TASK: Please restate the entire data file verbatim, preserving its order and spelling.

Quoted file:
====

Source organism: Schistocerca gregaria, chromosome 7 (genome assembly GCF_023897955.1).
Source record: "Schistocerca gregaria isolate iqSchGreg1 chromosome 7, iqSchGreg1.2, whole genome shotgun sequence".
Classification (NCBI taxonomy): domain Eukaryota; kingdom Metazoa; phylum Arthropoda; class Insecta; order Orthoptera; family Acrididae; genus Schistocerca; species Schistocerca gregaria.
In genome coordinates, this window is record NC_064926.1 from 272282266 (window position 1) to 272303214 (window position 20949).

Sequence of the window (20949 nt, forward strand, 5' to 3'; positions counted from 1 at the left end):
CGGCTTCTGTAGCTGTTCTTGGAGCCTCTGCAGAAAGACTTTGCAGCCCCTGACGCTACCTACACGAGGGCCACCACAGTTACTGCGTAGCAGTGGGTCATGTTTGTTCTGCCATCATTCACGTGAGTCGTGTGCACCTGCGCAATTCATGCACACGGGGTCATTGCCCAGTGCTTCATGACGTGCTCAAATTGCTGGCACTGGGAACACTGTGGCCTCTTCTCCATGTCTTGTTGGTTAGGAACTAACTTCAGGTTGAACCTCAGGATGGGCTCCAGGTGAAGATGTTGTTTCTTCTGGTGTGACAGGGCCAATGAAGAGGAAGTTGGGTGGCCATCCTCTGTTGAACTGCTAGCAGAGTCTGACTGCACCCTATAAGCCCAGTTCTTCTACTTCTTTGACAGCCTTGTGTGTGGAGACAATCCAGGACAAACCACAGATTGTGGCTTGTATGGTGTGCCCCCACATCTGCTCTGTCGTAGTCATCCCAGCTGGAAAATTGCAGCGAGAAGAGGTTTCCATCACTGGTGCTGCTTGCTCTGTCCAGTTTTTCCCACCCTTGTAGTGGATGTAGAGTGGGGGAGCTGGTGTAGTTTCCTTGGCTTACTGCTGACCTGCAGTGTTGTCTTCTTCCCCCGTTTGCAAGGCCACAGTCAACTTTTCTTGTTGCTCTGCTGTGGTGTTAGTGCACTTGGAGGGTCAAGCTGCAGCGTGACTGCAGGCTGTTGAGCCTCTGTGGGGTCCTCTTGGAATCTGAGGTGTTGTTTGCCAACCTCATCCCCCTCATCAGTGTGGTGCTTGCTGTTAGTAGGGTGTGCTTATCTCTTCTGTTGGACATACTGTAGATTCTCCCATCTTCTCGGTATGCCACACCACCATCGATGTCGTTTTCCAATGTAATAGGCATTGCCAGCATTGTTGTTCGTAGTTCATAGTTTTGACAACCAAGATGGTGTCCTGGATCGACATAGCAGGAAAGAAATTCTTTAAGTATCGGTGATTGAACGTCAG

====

Source organism: Schistocerca gregaria, chromosome 7 (genome assembly GCF_023897955.1).
Source record: "Schistocerca gregaria isolate iqSchGreg1 chromosome 7, iqSchGreg1.2, whole genome shotgun sequence".
Classification (NCBI taxonomy): domain Eukaryota; kingdom Metazoa; phylum Arthropoda; class Insecta; order Orthoptera; family Acrididae; genus Schistocerca; species Schistocerca gregaria.
In genome coordinates, this window is record NC_064926.1 from 272282266 (window position 1) to 272303214 (window position 20949).

Sequence of the window (20949 nt, forward strand, 5' to 3'; positions counted from 1 at the left end):
CGGCTTCTGTAGCTGTTCTTGGAGCCTCTGCAGAAAGACTTTGCAGCCCCTGACGCTACCTACACGAGGGCCACCACAGTTACTGCGTAGCAGTGGGTCATGTTTGTTCTGCCATCATTCACGTGAGTCGTGTGCACCTGCGCAATTCATGCACACGGGGTCATTGCCCAGTGCTTCATGACGTGCTCAAATTGCTGGCACTGGGAACACTGTGGCCTCTTCTCCATGTCTTGTTGGTTAGGAACTAACTTCAGGTTGAACCTCAGGATGGGCTCCAGGTGAAGATGTTGTTTCTTCTGGTGTGACAGGGCCAATGAAGAGGAAGTTGGGTGGCCATCCTCTGTTGAACTGCTAGCAGAGTCTGACTGCACCCTATAAGCCCAGTTCTTCTACTTCTTTGACAGCCTTGTGTGTGGAGACAATCCAGGACAAACCACAGATTGTGGCTTGTATGGTGTGCCCCCACATCTGCTCTGTCGTAGTCATCCCAGCTGGAAAATTGCAGCGAGAAGAGGTTTCCATCACTGGTGCTGCTTGCTCTGTCCAGTTTTTCCCACCCTTGTAGTGGATGTAGAGTGGGGGAGCTGGTGTAGTTTCCTTGGCTTACTGCTGACCTGCAGTGTTGTCTTCTTCCCCCGTTTGCAAGGCCACAGTCAACTTTTCTTGTTGCTCTGCTGTGGTGTTAGTGCACTTGGAGGGTCAAGCTGCAGCGTGACTGCAGGCTGTTGAGCCTCTGTGGGGTCCTCTTGGAATCTGAGGTGTTGTTTGCCAACCTCATCCCCCTCATCAGTGTGGTGCTTGCTGTTAGTAGGGTGTGCTTATCTCTTCTGTTGGACATACTGTAGATTCTCCCATCTTCTCGGTATGCCACACCACCATCGATGTCGTTTTCCAATGTAATAGGCATTGCCAGCATTGTTGTTCGTAGTTCATAGTTTTGACAACCAAGATGGTGTCCTGGATCGACATAGCAGGAAAGAAATTCTTTAAGTATCGGTGATTGAACGTCAG